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A Strike at the 'Soul' of S. Asia

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A dozen men attacked Sri Lanka's cricket team with rifles, grenades and rocket launchers Tuesday ahead of a match in Pakistan, wounding several players and killing six police officers. Video by AP

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By Pamela Constable and Emily Wax
Washington Post Foreign Service
Wednesday, March 4, 2009

KABUL, March 3 -- Across South Asia, cricket has become a symbol of regional camaraderie at a time of growing political and religious strife.

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From the crowded slums of Dhaka to the snow-capped mountains of Kashmir, the sport is played on any available patch of dirt or stretch of sidewalk in this impoverished region of hundreds of millions of Muslims, Christians, Hindus and Buddhists.

When a squad of terrorists armed with grenades, rockets and rifles opened fire on a busload of visiting Sri Lankan cricket players in Lahore, Pakistan, on Tuesday morning, the assailants seemed bent on destroying what remains of South Asian civic and sporting goodwill.

"The terrorists know the world is watching when they target cricket -- the soul of this region," said Norris Pritam, an Indian sports historian in New Delhi. The attack, in the capital of Pakistan's powerful Punjab province, killed six Pakistani policemen and two civilians and wounded seven of the players before the gunmen vanished on foot into the city. It appeared likely to exacerbate the political crisis in Pakistan. The government of President Asif Ali Zardari has been severely weakened by partisan infighting and unable to gain control of a rapidly growing, violent threat from radical groups.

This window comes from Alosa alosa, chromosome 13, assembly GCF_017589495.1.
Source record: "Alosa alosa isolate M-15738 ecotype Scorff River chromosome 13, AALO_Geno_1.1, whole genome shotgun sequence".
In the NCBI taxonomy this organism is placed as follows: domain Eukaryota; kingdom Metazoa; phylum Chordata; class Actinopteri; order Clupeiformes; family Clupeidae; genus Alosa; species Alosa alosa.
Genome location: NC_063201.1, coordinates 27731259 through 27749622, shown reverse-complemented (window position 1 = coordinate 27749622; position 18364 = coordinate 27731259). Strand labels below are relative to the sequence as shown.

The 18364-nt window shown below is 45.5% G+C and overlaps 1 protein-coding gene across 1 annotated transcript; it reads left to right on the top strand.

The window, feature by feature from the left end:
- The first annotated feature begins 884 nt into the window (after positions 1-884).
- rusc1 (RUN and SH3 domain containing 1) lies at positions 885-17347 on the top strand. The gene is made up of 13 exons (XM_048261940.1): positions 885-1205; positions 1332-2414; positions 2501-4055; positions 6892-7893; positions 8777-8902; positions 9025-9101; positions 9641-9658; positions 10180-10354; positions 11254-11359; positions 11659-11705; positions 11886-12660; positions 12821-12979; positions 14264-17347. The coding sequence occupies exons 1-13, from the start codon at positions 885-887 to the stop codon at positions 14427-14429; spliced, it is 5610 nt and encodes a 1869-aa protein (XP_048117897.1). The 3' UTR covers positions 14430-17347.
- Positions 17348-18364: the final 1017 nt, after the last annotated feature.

No group asserted responsibility for the attack, and it was not clear why the Sri Lankan team was targeted. But Pakistani officials said the attack bore a resemblance to a terrorist siege in India in November, in which a small group of armed men rampaged through the city of Mumbai for several days, attacking hotels and other buildings and leaving more than 170 people dead.

Police said about a dozen attackers ambushed a convoy carrying players and officials as they approached Lahore's Gaddafi Stadium, where Pakistan and Sri Lanka were to play a test match. They said the attackers were highly trained and organized. A Pakistani news camera captured several young men with backpacks firing at the bus and then taking cover. After a 15-minute battle with police, all the attackers managed to escape.

Officials said six policemen escorting the convoy were killed, along with the bus driver and another civilian. Two Sri Lankan players were in stable condition after being treated for bullet wounds, an umpire was more seriously wounded, with a gunshot to the stomach, and five other players had minor injuries.

The targeting of Lahore for a high-profile terrorist assault adds a twist to the tensions between India and Pakistan, neighboring nuclear-armed states and longtime adversaries. Lahore is the base of a radical Islamist group, Lashkar-i-Taiba, which Indian officials asserted had links to the Mumbai assault squad.

Pakistan once covertly sponsored Lashkar, an anti-India militant group, but officially banned it several years ago at U.S. insistence. Islamist fighters in Pakistan have increasingly turned against the government in a campaign of bombings and killings, but they have been concentrated in northwest Pakistan, and Punjab has been relatively unaffected.

"Whoever did this wanted to send a strong message that no area in Pakistan is beyond their reach," Rifaat Hussain, a professor of defense and security studies at Quaid-i-Azam University, said by telephone from Islamabad, the Pakistani capital. "I fear they may follow up with something more grisly and devastating."

Sri Lanka has been embroiled in a long-running war with ethnic separatist guerrillas known as the Tamil Tigers, but police officials said it was unlikely the assault on the Sri Lankan athletes had been carried out by the Tigers. The Tigers have been losing ground in recent months, while radical Islamist groups in the region have become more aggressive, organized and ambitious.

"This was an organized attack," Salmaan Taseer, the governor of Punjab province, told journalists in Lahore, drawing parallels with the Mumbai attacks. "They are trying to damage Pakistan. But it could have been far worse. Our security was there and they got the brunt of it."


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